Dougie Wallace’s latest series captures gentrification and graffiti in London’s east end
Shot over the course of six years, the photographer has compiled a new book and exhibition that sees the hipsters and locals unite in all their polarising glory.
- Ayla Angelos
- 16 March 2020
- Reading Time
- 4 minute read
We’ve seen many top-notch documentary photography projects arise over the years, but no one has an eye for it quite like Dougie Wallace. A humorous compilation of the characters found in the quintessentially British east end of London, his most recent series is titled East Ended. It can be viewed as a kind of follow up to his shots in Shoreditch that we covered way back in 2014 – and also as a pleasant distraction from the turbulence going on in the present climate.
Dougie is a recurring name here at It’s Nice That, and it’s easy to see why. A photographer of 20 years, he looks to approach each project with finesse. Throughout series such as Goan to the Dogs, one that asks who exactly is the happiest dog going, and Well Heeled, an additional dog-centred series, Dougie’s style has remained consistent. But East Ended sees a change in his use of camera angles.
Previously, he wanted to get close to his subjects, “focusing the camera on a detail and coming in close range... That’s how you get shots such as a dog’s tongue drinking water, or focus on feet or other body parts and still manage to get a good picture that creates an emotional response,” he adds. In East Ended, part of a new exhibition and photobook, he utilises wide angles, such as landscape shots and frames filled with action. “It’s not so much evolving style, though, it’s more to do with choosing what approach would best-suit any project,” he says.
Documenting the transforming streets of the London borough, Dougie has turned a lens onto the topics of gentrification, local community and public space. Now in its completion, East Ended took six years to compile – “like any project, it takes years to come to fruition,” he says.
When first embarking on the project, he began exploring this subject matter while working on other projects, “and then the amount of shooting specifically dedicated to East Ended intensified over the last few years.” As for the imagery itself, he explains that his intentions were to go beyond what’s expected from the medium of street photography, “and use the images that [he] shot to provide a social commentary on the phenomenon of gentrification – for which Shoreditch provides as the most spectacular source. I’ve been in Shoreditch over the past two decades, so I’ve seen it all first hand.”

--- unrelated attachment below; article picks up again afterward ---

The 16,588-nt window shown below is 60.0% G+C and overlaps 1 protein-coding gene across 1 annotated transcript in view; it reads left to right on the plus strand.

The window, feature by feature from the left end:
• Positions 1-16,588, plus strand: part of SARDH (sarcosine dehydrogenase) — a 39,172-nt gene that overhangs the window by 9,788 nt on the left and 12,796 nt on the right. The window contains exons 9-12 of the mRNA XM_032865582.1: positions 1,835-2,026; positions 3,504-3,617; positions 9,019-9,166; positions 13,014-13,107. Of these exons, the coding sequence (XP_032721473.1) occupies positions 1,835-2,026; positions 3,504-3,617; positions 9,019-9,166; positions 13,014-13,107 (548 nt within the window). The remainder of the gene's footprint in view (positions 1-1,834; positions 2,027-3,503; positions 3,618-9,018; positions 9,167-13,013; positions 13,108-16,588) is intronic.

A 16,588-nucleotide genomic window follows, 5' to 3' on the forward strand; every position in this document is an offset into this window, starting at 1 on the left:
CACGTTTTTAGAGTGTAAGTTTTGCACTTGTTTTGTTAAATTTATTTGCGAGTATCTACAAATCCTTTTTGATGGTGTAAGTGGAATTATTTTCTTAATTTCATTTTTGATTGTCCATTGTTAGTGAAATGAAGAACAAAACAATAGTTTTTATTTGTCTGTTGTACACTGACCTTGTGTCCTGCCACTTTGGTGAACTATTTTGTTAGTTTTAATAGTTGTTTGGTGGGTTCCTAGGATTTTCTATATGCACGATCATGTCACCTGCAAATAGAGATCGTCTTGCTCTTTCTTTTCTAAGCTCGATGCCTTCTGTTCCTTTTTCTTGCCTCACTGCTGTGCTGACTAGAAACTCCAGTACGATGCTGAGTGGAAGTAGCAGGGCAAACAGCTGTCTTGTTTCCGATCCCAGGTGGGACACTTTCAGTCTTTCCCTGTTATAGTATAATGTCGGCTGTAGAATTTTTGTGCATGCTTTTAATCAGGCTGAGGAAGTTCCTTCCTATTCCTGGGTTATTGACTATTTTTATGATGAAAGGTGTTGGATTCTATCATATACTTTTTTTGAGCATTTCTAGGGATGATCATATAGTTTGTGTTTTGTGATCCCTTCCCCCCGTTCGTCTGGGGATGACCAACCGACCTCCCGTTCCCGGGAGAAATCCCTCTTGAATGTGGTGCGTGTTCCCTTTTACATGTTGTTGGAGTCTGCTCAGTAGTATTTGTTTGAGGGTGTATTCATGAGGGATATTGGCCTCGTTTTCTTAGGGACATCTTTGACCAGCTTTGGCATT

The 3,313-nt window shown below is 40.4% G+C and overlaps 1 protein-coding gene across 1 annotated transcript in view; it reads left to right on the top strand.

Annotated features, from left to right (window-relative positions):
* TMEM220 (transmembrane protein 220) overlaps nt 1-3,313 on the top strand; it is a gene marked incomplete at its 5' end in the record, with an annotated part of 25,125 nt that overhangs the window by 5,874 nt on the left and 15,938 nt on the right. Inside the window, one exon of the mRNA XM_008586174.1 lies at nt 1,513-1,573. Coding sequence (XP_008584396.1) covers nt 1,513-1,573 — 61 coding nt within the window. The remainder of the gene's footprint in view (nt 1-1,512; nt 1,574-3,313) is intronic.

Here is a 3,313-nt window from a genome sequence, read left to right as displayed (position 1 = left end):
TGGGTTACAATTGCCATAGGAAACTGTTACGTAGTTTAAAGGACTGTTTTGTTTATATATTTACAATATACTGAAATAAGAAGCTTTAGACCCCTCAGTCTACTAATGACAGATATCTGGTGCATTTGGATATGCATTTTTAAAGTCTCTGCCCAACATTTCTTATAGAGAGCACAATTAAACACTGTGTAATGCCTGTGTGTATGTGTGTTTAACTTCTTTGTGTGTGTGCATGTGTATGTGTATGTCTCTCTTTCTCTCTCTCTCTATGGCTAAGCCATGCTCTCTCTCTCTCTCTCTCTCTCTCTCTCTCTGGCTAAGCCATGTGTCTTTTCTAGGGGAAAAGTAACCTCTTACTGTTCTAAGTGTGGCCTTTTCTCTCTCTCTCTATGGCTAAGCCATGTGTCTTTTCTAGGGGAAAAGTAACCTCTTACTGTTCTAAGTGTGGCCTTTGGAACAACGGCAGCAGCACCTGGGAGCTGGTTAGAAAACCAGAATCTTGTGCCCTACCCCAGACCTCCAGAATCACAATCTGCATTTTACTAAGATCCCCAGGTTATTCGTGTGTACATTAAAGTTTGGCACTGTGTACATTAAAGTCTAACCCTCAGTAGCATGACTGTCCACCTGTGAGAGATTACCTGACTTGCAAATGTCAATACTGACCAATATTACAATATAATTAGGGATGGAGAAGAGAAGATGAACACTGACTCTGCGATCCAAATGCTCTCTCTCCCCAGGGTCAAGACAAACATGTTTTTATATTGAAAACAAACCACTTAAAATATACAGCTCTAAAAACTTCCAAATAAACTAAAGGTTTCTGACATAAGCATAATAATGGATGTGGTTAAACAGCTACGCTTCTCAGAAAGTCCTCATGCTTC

Gentrification is at the core of this project. You’ve got utter polarity running throughout, whereby an old lady scurries past a mountain of littered trash as the hipsters pose for a photo. Elsewhere, street art and graffiti murals play the protagonists as Shoreditch’s trendy clientele strolls past. There’s a wide mix of people in these scenes, snapped on the street in their everyday moments and wears. It’s important, however, to not refer to this series as a street photography project. “Although people often tend to refer to my work as street photography – there are elements of ‘street’ in my work, for sure – I prefer to describe it as social documentary photography, drawing influences from my Glasgow upbringing that gives a hard edge.” Additionally, Dougie’s experiences of living in Shoreditch for such a long time has had a great effect on the pictures that he produces, “especially during its hedonistic party days, where I developed my penchant for capturing the messy side of human behaviour.”
Continuing the comparison between past projects, East Ended was shot across a concentrated circumference of Brick Lane, Redchurch Street and Sclater Street – a contrast to Well Heeled that saw him move across different cities. As for the process of putting together East Ended, Dougie explains how he approached it with discipline. “You have to get out there, come rain or shine, and gather your shots until you have a sufficient body of work to make a selection for a book,” he comments. “For every image in a book, I can’t even count how many do not make it into that selection.”
A strict and ferocious editing technique is, of course, paramount to this style of photography – and for the medium as a whole – as Dougie prefers to get himself out there on the street with a camera in tow, and “just shoot”. He adds: “You just do it; it’s already all in my head, I’m just waiting for it to unfold.”
In memory of Gary Fairfull.